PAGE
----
• Grocery: The second biggest-selling food category in the organic aisles was the grocery category with sales of $15.4 billion for a 4.1% growth. This new category represents many of the products previously grouped under breads and grains, condiments, and packaged and prepared foods. With 21 different subcategories, close to 40% of the sales in the grocery category were driven by the top three performers —in-store bakery and fresh breads with sales of $3.1 billion for a gain of almost 3%, dry breakfast goods up around 8% to $1.8 billion in sales, and baby food and formula at $1.5 billion for a hefty gain of nearly 11%
  • Beverages: Beverages were the third largest category for organic in 2023, posting $9.4 billion in sales, up 3.9%. As always, this category was a driver of innovation with functional beverages, whether for enhanced hydration or mental focus, playing a prominent role.  2023 also saw a surge in new organic non-alcoholic beverages and mocktails. On the flip side, organic wine sales were up 2.5% to $377 million, and organic liquor and cocktails, while still the smallest sector of beverages at $59 million, posted over 13% growth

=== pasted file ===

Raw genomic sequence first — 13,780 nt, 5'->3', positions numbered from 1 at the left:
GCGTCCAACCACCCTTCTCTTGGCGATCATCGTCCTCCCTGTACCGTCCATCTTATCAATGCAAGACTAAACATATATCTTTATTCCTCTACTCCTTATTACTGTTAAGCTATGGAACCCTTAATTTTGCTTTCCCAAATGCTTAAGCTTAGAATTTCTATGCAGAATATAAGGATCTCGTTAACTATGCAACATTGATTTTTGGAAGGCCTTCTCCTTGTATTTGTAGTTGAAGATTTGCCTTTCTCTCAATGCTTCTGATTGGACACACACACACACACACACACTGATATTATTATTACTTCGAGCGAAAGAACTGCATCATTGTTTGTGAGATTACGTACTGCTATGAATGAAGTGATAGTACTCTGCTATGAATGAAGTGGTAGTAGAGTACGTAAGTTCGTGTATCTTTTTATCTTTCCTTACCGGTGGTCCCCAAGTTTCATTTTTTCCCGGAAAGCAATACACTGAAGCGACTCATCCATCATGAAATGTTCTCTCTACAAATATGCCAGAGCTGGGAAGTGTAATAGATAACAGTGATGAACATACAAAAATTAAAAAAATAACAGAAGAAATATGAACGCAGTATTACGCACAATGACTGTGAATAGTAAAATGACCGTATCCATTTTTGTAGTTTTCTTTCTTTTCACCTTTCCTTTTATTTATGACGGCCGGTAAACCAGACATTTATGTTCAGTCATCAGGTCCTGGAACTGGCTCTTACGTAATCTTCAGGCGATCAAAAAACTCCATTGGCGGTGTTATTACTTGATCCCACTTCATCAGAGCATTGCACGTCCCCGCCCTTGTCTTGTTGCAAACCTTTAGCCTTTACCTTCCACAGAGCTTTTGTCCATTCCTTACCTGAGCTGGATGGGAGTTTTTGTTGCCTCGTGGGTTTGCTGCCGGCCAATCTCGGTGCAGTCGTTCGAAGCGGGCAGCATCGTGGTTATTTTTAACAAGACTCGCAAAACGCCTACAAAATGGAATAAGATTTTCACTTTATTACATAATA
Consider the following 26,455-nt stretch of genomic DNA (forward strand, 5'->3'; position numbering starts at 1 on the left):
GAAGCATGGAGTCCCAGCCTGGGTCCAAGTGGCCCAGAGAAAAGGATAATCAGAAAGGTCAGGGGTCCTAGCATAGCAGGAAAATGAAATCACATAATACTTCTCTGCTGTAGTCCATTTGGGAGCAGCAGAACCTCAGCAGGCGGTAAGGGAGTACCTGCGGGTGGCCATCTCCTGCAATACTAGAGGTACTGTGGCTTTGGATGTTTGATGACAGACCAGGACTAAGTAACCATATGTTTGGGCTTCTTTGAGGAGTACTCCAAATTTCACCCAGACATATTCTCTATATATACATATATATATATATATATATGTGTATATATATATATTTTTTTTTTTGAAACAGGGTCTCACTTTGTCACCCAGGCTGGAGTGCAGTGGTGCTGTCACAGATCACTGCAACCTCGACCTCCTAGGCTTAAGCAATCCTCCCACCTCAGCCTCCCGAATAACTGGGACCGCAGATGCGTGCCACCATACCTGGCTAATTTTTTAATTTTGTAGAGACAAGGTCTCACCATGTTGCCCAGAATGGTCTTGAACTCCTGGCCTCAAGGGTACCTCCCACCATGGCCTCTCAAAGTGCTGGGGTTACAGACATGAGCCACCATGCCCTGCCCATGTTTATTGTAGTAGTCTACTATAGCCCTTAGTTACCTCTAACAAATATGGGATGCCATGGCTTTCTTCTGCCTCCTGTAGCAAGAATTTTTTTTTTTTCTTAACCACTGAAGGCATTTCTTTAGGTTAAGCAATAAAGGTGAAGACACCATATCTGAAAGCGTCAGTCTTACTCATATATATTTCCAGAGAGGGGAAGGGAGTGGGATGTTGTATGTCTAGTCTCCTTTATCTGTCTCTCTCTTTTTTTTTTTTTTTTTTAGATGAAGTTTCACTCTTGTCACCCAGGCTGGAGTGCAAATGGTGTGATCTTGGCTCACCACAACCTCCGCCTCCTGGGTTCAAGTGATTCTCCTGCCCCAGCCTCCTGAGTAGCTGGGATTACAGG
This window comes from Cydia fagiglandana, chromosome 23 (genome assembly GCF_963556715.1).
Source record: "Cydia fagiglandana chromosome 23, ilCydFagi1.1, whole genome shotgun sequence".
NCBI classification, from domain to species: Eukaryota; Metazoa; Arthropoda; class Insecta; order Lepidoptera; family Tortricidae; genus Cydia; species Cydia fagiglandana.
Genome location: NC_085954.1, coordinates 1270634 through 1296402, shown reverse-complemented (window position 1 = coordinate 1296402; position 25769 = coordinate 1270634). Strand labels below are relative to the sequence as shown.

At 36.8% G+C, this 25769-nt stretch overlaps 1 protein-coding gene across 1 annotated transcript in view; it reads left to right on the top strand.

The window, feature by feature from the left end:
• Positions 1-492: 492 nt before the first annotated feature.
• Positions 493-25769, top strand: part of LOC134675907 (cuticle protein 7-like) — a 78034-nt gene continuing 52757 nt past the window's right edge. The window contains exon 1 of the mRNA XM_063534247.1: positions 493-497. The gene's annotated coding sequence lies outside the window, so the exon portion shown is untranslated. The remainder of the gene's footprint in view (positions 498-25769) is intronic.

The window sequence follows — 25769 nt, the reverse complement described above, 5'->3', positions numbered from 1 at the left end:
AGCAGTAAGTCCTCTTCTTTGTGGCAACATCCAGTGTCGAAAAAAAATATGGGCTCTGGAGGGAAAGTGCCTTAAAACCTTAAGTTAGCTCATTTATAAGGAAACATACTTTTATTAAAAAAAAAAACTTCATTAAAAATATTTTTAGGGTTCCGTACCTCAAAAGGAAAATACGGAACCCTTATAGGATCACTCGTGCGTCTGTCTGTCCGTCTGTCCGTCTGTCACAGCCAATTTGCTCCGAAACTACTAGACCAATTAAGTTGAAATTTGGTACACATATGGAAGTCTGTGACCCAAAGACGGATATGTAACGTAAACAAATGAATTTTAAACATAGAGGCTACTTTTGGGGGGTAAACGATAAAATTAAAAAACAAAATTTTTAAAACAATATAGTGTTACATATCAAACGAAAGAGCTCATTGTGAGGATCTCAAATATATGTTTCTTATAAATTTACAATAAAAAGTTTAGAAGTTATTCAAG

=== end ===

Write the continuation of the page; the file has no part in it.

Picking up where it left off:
• Organic dairy and eggs: Organic dairy and eggs, the fourth-largest category in the organic food market is another entry point for consumers who want clean, ethical sources of protein with lower environmental impacts. In 2023, organic dairy and egg sales were up 5.5%, reaching $8.2 billion. Organic dairy and eggs now account for over 8 percent of all dairy and egg sales. Milk and cream sales were up almost 5% to $4.2 billion, and the organic dairy alternative category grew almost 14% in 2023 to around $700 million

The rate of growth in the sales of the organic non-food categories was mixed. Personal care products saw the strongest growth in 2023 with sales reaching $1.3 billion up almost 7%, and sales of organic supplements were up over 4% to $2.1 billion. Organic fiber continues to be the largest segment of the U.S. organic non-food products, representing 40% of the category’s sales in 2023 of around $2.4 billion. Sales for organic fiber were essentially flat year-over-year, not due to lack of buyer interest but restricted more by supply chain issues.  

Organic remains a stand-out in a growing sea of labels 

The number of claims and labels continued to expand in the retail aisles in 2023, but the organic seal stayed a stand-out with consumers. A growing consumer focus on personal and family health, sustainability, and a desire for clean products free from antibiotics, hormones, preservatives, and dyes kept shoppers turning to organic. More consumers are aware of the potential health benefits associated with organic foods, and many consumers, especially the Gen Z generation, are increasingly conscious of the ethical implications of their food choices and are looking for products that align with their values, such as animal welfare, fair trade, and support for organic farmers.